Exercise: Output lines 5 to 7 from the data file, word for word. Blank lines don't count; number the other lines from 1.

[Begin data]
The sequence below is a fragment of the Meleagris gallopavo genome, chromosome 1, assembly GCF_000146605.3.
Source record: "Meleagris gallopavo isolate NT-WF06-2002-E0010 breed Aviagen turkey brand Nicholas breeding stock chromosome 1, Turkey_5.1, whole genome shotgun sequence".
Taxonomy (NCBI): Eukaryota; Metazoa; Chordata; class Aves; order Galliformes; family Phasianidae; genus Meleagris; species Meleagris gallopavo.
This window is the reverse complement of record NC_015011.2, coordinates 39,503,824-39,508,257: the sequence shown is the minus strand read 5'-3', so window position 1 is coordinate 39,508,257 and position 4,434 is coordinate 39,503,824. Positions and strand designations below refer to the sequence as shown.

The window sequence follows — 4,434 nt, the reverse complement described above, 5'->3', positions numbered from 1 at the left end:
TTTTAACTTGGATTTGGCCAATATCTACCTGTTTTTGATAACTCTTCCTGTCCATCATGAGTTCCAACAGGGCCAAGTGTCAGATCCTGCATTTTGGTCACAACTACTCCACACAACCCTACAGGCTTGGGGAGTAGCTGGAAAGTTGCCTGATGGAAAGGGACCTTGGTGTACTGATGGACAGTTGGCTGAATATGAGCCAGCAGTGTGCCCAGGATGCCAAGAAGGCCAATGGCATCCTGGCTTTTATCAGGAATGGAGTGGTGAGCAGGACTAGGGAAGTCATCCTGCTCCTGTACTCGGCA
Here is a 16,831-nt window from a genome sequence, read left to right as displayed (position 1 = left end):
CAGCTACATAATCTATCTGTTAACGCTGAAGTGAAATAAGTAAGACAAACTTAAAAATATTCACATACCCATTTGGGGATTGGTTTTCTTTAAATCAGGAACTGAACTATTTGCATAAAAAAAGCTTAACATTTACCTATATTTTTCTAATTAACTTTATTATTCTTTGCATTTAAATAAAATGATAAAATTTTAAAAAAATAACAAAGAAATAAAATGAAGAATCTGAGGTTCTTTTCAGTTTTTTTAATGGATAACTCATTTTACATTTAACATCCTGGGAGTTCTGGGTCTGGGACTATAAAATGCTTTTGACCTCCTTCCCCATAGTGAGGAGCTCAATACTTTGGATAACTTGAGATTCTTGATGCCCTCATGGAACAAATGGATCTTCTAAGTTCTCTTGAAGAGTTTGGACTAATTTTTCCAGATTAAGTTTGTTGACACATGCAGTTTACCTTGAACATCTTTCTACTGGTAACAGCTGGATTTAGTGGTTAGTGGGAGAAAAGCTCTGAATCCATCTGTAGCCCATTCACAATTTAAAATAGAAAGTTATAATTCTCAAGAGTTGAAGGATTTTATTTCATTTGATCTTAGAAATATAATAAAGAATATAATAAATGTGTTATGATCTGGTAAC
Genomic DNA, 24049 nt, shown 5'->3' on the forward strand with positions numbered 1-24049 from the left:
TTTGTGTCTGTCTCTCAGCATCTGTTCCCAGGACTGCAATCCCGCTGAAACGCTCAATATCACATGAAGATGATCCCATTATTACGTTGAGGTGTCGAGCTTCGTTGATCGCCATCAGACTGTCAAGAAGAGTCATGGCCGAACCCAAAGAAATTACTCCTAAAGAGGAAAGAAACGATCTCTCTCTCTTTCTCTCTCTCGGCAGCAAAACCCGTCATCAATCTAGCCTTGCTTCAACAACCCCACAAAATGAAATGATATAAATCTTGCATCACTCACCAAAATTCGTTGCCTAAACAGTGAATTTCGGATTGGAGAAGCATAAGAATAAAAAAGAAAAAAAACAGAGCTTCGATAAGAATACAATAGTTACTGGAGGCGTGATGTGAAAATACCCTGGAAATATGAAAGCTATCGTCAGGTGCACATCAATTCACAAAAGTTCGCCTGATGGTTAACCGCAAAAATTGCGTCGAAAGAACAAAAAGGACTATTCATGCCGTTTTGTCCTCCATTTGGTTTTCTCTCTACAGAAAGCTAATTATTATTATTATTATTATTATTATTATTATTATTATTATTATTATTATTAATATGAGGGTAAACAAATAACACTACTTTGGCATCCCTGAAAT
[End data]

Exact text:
The window sequence follows — 4,434 nt, the reverse complement described above, 5'->3', positions numbered from 1 at the left end:
TTTTAACTTGGATTTGGCCAATATCTACCTGTTTTTGATAACTCTTCCTGTCCATCATGAGTTCCAACAGGGCCAAGTGTCAGATCCTGCATTTTGGTCACAACTACTCCACACAACCCTACAGGCTTGGGGAGTAGCTGGAAAGTTGCCTGATGGAAAGGGACCTTGGTGTACTGATGGACAGTTGGCTGAATATGAGCCAGCAGTGTGCCCAGGATGCCAAGAAGGCCAATGGCATCCTGGCTTTTATCAGGAATGGAGTGGTGAGCAGGACTAGGGAAGTCATCCTGCTCCTGTACTCGGCA
Here is a 16,831-nt window from a genome sequence, read left to right as displayed (position 1 = left end):